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Topic: Buddhism & Marxism,, Dhammic Socialism.< Next Oldest | Next Newest >
Red-Metta Offline





Group: Members
Posts: 5
Joined: Oct. 2009
Posted: Oct. 02 2009,15:35 QUOTE

As a Buddhist myself, I was very interested to read the Dalai Lama say;

http://hhdl.dharmakara.net/hhdlquotes1.html#marxism
'Of all the modern economic theories, the economic system of Marxism is founded on moral principles, while capitalism is concerned only with gain and profitability. (...) The failure of the regime in the former Soviet Union was, for me, not the failure of Marxism but the failure of totalitarianism. For this reason I still think of myself as half-Marxist, half-Buddhist.'



Dhammic Socialism
http://www.suanmokkh.org/ds/dhamsoc.htm

Extract:
'Don't believe that socialism is dead! This is just the materialist propaganda of neo-conservative diehard capitalists. Real socialism has never been tried on a large scale.

Socialism is the perspective and orientation that takes the good of society as a whole as central, rather than one's personal, individualistic good as all important. Thus, socialism is the opposite of the individualism with which we are brainwashed today.

For engaged buddhists, socialism must be rooted in and guided by Dhamma. Thus, we speak of "Dhammic Socialism." We are not talking abut the materialist monstrosities of centralized, dictatorial Stalinism. Dhammic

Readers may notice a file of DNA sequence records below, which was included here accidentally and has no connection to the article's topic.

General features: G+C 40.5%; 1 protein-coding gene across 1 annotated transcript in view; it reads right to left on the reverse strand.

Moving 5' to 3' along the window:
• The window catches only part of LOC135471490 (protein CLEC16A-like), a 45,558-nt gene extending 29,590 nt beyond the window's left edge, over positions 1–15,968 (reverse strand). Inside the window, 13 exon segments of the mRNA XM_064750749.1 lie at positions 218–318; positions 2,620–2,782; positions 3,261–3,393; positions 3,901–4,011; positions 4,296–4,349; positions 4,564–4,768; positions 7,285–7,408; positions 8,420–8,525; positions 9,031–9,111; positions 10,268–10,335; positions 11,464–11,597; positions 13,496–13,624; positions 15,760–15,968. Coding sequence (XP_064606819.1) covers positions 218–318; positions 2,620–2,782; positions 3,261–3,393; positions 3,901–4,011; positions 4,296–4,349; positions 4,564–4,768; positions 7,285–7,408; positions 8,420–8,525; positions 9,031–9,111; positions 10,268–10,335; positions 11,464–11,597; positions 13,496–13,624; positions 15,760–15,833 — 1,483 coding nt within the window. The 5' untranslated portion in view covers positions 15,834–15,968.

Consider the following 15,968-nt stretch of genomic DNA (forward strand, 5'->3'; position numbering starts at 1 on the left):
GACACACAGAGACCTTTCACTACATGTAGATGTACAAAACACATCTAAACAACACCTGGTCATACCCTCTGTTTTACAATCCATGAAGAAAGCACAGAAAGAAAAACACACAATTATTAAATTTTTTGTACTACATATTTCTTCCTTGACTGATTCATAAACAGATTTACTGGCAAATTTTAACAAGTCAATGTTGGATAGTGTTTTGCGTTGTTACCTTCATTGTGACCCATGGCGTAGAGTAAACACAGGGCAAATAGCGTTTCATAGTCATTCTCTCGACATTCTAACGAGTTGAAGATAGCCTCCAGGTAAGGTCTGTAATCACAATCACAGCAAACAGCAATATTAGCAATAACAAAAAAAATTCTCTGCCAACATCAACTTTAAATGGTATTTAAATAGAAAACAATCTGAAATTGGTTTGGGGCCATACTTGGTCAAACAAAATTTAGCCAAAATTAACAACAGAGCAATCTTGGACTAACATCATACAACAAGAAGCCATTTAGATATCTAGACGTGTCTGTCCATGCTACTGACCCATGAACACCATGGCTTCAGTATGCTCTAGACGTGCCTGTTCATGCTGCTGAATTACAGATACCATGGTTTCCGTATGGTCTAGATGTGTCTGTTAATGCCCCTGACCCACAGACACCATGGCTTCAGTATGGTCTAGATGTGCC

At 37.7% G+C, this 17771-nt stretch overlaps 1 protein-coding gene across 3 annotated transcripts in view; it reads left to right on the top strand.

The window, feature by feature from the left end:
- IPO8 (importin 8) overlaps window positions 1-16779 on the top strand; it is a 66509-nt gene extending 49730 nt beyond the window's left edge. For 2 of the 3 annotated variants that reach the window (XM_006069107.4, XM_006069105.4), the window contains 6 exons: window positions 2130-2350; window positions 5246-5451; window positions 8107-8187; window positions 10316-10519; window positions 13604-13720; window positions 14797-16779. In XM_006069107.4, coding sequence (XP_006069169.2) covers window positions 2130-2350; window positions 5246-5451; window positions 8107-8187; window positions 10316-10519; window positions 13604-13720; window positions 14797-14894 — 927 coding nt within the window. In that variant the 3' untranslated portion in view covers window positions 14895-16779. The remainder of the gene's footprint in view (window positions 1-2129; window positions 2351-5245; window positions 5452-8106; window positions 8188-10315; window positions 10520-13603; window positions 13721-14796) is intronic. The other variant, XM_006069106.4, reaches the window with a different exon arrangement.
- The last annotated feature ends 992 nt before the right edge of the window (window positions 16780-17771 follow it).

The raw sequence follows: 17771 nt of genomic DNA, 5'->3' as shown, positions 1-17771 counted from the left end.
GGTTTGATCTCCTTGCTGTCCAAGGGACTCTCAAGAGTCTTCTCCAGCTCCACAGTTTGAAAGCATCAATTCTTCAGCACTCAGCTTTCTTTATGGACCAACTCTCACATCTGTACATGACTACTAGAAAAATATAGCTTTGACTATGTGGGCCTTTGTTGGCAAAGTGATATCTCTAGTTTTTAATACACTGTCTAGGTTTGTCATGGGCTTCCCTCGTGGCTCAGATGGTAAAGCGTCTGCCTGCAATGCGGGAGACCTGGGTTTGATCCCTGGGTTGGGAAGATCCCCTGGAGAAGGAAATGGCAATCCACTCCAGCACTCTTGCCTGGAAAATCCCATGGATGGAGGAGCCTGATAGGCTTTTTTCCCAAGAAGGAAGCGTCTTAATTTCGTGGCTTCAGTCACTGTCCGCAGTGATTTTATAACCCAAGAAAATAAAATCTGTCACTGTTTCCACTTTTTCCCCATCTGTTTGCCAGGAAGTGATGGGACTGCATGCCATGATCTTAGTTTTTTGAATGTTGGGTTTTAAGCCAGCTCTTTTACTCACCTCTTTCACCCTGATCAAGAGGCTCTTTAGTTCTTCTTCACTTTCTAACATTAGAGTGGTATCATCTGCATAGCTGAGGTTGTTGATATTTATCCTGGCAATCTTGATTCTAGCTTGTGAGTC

Socialism is not slavish conformism, for it respects and nurtures individuals. However, the individual's purpose in life is not merely its own pleasure or success. In Dhammic Socialism, the individual's purpose and meaning is found beyond its little "self" in society, nature, and Dhamma.'

I am not sure if Lenin (or Marx for that matter) knew anything about Buddhism.  Because Buddhism is man-made, it can suffer from all the problems of religion, but yet at its core, it can not be considered a 'religion' as defined in the West in general, or Marxist critique inparticular.

Its core tenants are simply these;

1) There is no permanent self (anatta).
2) All is change (annica).
3) There is suffering caused by viewing things as permanent, in relation to an eternal 'self' (dukkha).  

Through meditation, one learns to 'undo' the base ignorance, and free the mind from delusion - this state is termed 'nirvana'.  Compassion (karuna), is the inevitable result of this journey.  This is why I think Buddhism and Marxism are compatible.
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